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What is your approach to private equity?

Fund of funds, growth markets and buyouts

ATP
Denmark
Torben Vangstrup
CEO ATP Private Equity Partners (PEP)
• Danish labour market supplementary pension
• Invested assets: DKK624bn (€83.7bn)
•  DB scheme
• Date established: 1964

Private equity is about finding the right managers and making sure that we do not invest all of our capital in one part or segment of the market. The private equity arm of ATP – ATP Private Equity Partners (PEP) – was founded in 2001 after an ALM study concluded that a significantly higher exposure to private equity than the 0.5% of the overall portfolio was needed.

The pension fund needed a separate investment team to take care of the investment programme and having it in-house was cost-efficient. ATP also wanted an incentive programme in place which ensured alignment of interest between the team and the pension fund, which is why it introduced a long-term carry programme, making the 20-people strong team invest its own money alongside the general partners’ (GP) funds.
ATP PEP is a fund-of-funds model, which invests globally in private equity funds, venture funds and distressed funds.

From a pension fund point of view, setting up an internal fund of funds gives control over the strategy because the fund is the single sponsor and can monitor performance and risk more specifically than with an external mandate.

Over the past 12 years, we have made 130 fund investments in more than 80 GPs and met more than 2,700 GPs globally. Today ATP PEP has around DKK26bn (€3.5bn) in assets under management, which is 4.2% of ATP’s overall invested assets.

It is a global mandate with 90% of investments made in the US and Europe and 10% in emerging markets, including Eastern Europe, Africa, Asia and South America.

The investments have fulfilled our expectations – the 2012 study by research house Preqin named ATP the most consistent fund of funds globally, with all three funds among the top quartile performers.

The first fund, starting in 2003, produced some early returns, almost as if the j-curve was absent. The funds of 2005 and 2007 took slightly longer before they drew down the capital and started investing. In other words, the first fund may have been 45% call at the maximum point while the latter funds were at 65-70%.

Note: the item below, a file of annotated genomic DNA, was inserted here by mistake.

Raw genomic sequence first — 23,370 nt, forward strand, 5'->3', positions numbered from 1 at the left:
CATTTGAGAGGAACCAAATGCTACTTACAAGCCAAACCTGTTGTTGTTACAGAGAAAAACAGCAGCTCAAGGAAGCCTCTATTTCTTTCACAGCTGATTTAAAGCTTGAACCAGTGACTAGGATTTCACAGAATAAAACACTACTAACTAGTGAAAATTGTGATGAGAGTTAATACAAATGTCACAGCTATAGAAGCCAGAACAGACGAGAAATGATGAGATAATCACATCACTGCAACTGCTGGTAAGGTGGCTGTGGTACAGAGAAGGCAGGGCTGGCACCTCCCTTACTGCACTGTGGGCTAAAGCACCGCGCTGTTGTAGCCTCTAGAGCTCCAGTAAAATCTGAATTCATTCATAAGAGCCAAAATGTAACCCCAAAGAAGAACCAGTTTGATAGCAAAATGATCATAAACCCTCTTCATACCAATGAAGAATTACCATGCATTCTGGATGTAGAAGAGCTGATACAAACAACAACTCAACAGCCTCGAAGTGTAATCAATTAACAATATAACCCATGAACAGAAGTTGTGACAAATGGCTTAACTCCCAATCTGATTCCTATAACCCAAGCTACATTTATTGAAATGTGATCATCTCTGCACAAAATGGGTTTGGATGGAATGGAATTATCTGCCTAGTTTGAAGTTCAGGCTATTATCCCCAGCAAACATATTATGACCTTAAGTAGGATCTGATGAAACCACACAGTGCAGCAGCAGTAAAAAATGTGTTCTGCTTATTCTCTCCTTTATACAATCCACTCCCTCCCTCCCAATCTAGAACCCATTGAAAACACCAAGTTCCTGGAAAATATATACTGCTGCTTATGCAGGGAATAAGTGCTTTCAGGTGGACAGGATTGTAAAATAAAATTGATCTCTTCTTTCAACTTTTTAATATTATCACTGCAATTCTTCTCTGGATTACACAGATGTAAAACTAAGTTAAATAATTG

Environmental, social and governance factors are part of the due diligence process of the funds. We believe that if you are true towards those kind of values then the longer term will only benefit from that, meaning we are going to get the best possible value for our investment when we sell it.

KBC Pensioenfonds
Belgium
Edwin Meysmans
Managing director
• Assets under management: €1.3bn
• Members: 15,000
• Two separate DB funds with €1.2bn and €100m each and €0.2bn DC scheme
• DB funding level: 104%
• Date established: 1942

We have been investing in private equity in our DB plans since 1998 and manage the asset class internally.

We have always had a strategic allocation of 2% of the total portfolio in private equity and that has not changed despite a number of discussions on whether we should increase it.

One reason for not increasing our private equity allocation is the large amount of administration, due diligence and reporting involved. The amount of governance and reasonable amount of capital required also mean that less than a handful of Belgian pension funds currently invest in private equity.

For us, private equity is part of our strategic 35% equities allocation, which is split in 33% public and 2% private equity.

We do not see any diversification in private equity versus public equity – in the end private equity has the same risk profile as its public counterpart. We invest because we hope to generate some extra return from the asset class’s illiquidity premium.